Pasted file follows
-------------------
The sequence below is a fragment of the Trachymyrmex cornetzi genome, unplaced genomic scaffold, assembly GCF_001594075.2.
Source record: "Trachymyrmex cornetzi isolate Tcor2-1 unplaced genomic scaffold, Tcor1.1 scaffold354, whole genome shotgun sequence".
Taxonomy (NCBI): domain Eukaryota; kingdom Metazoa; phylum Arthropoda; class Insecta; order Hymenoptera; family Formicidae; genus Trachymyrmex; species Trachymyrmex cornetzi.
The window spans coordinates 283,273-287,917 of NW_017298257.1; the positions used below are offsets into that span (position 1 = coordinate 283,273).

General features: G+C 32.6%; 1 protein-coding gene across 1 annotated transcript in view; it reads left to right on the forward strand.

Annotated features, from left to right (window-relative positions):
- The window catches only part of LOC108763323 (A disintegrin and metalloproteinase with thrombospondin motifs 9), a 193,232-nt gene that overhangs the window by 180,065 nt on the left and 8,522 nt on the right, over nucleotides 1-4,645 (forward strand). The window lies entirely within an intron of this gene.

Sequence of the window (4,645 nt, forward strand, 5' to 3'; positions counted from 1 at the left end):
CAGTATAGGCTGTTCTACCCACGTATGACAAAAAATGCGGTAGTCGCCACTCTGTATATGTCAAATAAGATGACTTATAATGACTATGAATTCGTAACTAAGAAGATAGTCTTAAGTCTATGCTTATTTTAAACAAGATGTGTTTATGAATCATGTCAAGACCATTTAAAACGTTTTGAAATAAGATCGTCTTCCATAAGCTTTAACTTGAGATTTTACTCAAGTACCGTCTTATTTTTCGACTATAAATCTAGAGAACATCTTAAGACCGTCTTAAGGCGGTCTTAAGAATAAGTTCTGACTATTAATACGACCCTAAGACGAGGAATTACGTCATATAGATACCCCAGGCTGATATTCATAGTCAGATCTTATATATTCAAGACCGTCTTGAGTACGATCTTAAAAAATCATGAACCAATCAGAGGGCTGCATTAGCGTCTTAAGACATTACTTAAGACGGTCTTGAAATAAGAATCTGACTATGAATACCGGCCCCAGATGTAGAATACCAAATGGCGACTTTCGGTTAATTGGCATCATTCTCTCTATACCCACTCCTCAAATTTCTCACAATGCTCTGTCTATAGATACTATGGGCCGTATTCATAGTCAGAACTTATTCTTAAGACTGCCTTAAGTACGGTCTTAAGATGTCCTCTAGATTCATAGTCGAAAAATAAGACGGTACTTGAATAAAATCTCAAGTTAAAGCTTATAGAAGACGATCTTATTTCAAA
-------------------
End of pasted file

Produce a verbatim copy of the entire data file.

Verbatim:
The sequence below is a fragment of the Trachymyrmex cornetzi genome, unplaced genomic scaffold, assembly GCF_001594075.2.
Source record: "Trachymyrmex cornetzi isolate Tcor2-1 unplaced genomic scaffold, Tcor1.1 scaffold354, whole genome shotgun sequence".
Taxonomy (NCBI): domain Eukaryota; kingdom Metazoa; phylum Arthropoda; class Insecta; order Hymenoptera; family Formicidae; genus Trachymyrmex; species Trachymyrmex cornetzi.
The window spans coordinates 283,273-287,917 of NW_017298257.1; the positions used below are offsets into that span (position 1 = coordinate 283,273).

General features: G+C 32.6%; 1 protein-coding gene across 1 annotated transcript in view; it reads left to right on the forward strand.

Annotated features, from left to right (window-relative positions):
- The window catches only part of LOC108763323 (A disintegrin and metalloproteinase with thrombospondin motifs 9), a 193,232-nt gene that overhangs the window by 180,065 nt on the left and 8,522 nt on the right, over nucleotides 1-4,645 (forward strand). The window lies entirely within an intron of this gene.

Sequence of the window (4,645 nt, forward strand, 5' to 3'; positions counted from 1 at the left end):
CAGTATAGGCTGTTCTACCCACGTATGACAAAAAATGCGGTAGTCGCCACTCTGTATATGTCAAATAAGATGACTTATAATGACTATGAATTCGTAACTAAGAAGATAGTCTTAAGTCTATGCTTATTTTAAACAAGATGTGTTTATGAATCATGTCAAGACCATTTAAAACGTTTTGAAATAAGATCGTCTTCCATAAGCTTTAACTTGAGATTTTACTCAAGTACCGTCTTATTTTTCGACTATAAATCTAGAGAACATCTTAAGACCGTCTTAAGGCGGTCTTAAGAATAAGTTCTGACTATTAATACGACCCTAAGACGAGGAATTACGTCATATAGATACCCCAGGCTGATATTCATAGTCAGATCTTATATATTCAAGACCGTCTTGAGTACGATCTTAAAAAATCATGAACCAATCAGAGGGCTGCATTAGCGTCTTAAGACATTACTTAAGACGGTCTTGAAATAAGAATCTGACTATGAATACCGGCCCCAGATGTAGAATACCAAATGGCGACTTTCGGTTAATTGGCATCATTCTCTCTATACCCACTCCTCAAATTTCTCACAATGCTCTGTCTATAGATACTATGGGCCGTATTCATAGTCAGAACTTATTCTTAAGACTGCCTTAAGTACGGTCTTAAGATGTCCTCTAGATTCATAGTCGAAAAATAAGACGGTACTTGAATAAAATCTCAAGTTAAAGCTTATAGAAGACGATCTTATTTCAAA